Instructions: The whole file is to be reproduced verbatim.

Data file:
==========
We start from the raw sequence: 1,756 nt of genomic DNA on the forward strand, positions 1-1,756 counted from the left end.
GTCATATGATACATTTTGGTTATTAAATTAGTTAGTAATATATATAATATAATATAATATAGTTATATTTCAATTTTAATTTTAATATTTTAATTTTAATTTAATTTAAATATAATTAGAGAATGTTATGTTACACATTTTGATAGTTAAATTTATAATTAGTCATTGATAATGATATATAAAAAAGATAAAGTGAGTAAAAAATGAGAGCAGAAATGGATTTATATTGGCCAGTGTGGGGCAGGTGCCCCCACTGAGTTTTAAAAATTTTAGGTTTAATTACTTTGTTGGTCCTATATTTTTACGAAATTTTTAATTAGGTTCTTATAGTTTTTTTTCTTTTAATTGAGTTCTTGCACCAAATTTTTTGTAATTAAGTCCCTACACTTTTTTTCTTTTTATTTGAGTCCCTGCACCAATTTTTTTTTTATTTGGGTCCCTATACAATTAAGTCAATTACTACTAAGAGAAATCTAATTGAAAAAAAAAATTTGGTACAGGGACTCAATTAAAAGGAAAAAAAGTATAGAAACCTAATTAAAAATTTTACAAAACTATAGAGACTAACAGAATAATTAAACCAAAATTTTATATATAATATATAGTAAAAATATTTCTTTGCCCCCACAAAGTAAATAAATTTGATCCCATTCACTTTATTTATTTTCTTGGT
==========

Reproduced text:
We start from the raw sequence: 1,756 nt of genomic DNA on the forward strand, positions 1-1,756 counted from the left end.
GTCATATGATACATTTTGGTTATTAAATTAGTTAGTAATATATATAATATAATATAATATAGTTATATTTCAATTTTAATTTTAATATTTTAATTTTAATTTAATTTAAATATAATTAGAGAATGTTATGTTACACATTTTGATAGTTAAATTTATAATTAGTCATTGATAATGATATATAAAAAAGATAAAGTGAGTAAAAAATGAGAGCAGAAATGGATTTATATTGGCCAGTGTGGGGCAGGTGCCCCCACTGAGTTTTAAAAATTTTAGGTTTAATTACTTTGTTGGTCCTATATTTTTACGAAATTTTTAATTAGGTTCTTATAGTTTTTTTTCTTTTAATTGAGTTCTTGCACCAAATTTTTTGTAATTAAGTCCCTACACTTTTTTTCTTTTTATTTGAGTCCCTGCACCAATTTTTTTTTTATTTGGGTCCCTATACAATTAAGTCAATTACTACTAAGAGAAATCTAATTGAAAAAAAAAATTTGGTACAGGGACTCAATTAAAAGGAAAAAAAGTATAGAAACCTAATTAAAAATTTTACAAAACTATAGAGACTAACAGAATAATTAAACCAAAATTTTATATATAATATATAGTAAAAATATTTCTTTGCCCCCACAAAGTAAATAAATTTGATCCCATTCACTTTATTTATTTTCTTGGT